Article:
On this day, Indian Prime Minister Narendra Modi visits the United States for the first time since his visa ban was lifted. On this momentous occasion, Cornerstone revisits the implications of Modi’s rise to power.
By: Chad Bauman
The Bharatiya Janata Party’s (BJP) recent landslide electoral victory in India was extraordinary, not only for its proportion, but also for the astoundingly meteoric rise of the BJP’s prime minister, Narendra Modi, a man to whom the United States had until recently denied a visa (even though no Indian court has yet convicted him) because of his alleged complicity in a series of deadly riots primarily targeting Muslims in Gujarat, the state he ran since 2001.
The BJP’s triumph is relevant to discussions of religious freedom in India because of the party’s ideological stance. The defeated Indian National Congress (INC), heir to the Nehru-Gandhi dynasty, and dominant political power since India’s independence 67 years ago this week, is popularly associated with secularist ideals and the protection—critics say appeasement—of ethnic and religious minorities. The BJP, however, is one among the many organizations of the Sangh Parivar, a loose-knit collection of religious, social, and political organizations known for espousing the ideology of Hindutva, or “Hindu-ness,” as the special genius and sine qua non of India’s future flourishing.
“Foreign” religions, like Islam and Christianity, represent a potential threat to the nation, according to the Sangh, because they do not possess this essence, and because of their putatively foreign loyalties. While the BJP tempers its rhetoric, at least at the national level, it draws significant support from other Sangh organizations more openly hostile to India’s minorities, the members of which are somewhat regularly implicated in incidents of intimidation and violence against India’s religious minorities.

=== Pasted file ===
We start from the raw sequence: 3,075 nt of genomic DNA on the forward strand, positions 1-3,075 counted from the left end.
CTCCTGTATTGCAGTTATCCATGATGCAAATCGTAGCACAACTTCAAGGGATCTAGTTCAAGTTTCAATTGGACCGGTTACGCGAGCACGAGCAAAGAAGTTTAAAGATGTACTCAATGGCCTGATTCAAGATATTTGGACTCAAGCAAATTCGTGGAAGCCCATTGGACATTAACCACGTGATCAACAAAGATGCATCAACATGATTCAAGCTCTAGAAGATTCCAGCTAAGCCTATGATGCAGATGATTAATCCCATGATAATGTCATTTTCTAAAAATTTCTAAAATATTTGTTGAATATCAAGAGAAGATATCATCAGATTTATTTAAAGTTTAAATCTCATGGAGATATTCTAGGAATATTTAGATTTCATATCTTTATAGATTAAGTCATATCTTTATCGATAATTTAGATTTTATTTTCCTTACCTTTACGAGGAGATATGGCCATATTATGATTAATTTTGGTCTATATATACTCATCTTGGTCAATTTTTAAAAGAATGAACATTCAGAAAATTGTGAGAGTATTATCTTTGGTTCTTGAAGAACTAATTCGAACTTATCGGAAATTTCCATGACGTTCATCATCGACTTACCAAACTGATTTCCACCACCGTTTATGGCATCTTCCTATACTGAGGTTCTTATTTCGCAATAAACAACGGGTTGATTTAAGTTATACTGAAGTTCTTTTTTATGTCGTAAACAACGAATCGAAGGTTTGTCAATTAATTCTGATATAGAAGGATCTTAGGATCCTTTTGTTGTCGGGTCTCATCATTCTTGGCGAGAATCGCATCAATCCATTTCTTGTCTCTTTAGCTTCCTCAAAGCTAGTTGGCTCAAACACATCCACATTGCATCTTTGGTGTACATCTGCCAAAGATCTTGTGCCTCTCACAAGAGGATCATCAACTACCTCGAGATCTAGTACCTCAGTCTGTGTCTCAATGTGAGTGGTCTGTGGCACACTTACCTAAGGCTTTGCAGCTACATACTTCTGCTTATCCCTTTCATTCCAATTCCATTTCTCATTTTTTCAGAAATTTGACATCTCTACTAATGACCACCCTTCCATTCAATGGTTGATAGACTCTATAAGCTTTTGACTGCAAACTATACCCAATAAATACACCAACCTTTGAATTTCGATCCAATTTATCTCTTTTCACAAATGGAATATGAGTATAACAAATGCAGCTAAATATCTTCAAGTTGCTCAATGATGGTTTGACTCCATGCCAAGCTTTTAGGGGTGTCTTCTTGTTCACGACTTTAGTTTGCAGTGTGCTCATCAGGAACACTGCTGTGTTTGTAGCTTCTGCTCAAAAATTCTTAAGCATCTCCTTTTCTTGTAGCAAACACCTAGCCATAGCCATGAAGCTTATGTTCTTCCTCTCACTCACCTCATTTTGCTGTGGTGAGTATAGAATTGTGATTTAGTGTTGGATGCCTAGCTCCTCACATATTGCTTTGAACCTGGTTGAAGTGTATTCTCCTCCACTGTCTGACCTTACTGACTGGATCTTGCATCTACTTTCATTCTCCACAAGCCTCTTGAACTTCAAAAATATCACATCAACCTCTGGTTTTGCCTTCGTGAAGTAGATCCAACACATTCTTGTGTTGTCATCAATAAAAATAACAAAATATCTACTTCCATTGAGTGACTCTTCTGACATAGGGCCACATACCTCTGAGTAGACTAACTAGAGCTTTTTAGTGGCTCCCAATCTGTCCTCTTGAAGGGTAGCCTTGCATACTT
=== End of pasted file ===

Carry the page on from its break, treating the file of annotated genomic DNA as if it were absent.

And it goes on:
Many Muslim and Christian communities responded to the BJP’s victory with alarm. One Indian mission organization announced on its website, before pulling the post down, that the election portended the Indian Church’s “Second Great Persecution” of the century.
Others argued, with Christian and minority rights activist John Dayal, who testified to US lawmakers just before the election, that a BJP victory would lead to greater governmental harassment of religious minorities, the removal of pro-minority affirmative action schemes, an increase in mass violence against religious minorities, and the passage of a national law like those active in several Indian states, which forbid conversion through force, fraud, and allurement, sometimes require that those converting others secure the permission of local authorities beforehand (as in the “Gujarat Freedom of Religion Act of 2003,” signed into law by Modi), and are frequently used to hound and intimidate Christians (and only Christians, as some have complained).
Not surprisingly, India’s religious minorities have been desperately trying to read the tea leaves of the former tea seller’s first moves as prime minister. Deeply concerning to many, in this regard, is Modi’s recent appointment of the controversial Amit Shah as the party’s President. Shah is Modi’s long-time advisor and problem solver, and has been accused of abusing his power and ordering extrajudicial killings, though it should be noted that 30 percent of those who won seats in the Lok Sabha, India’s lower house of parliament, have criminal cases lodged against them, and at least some of them are politically motivated.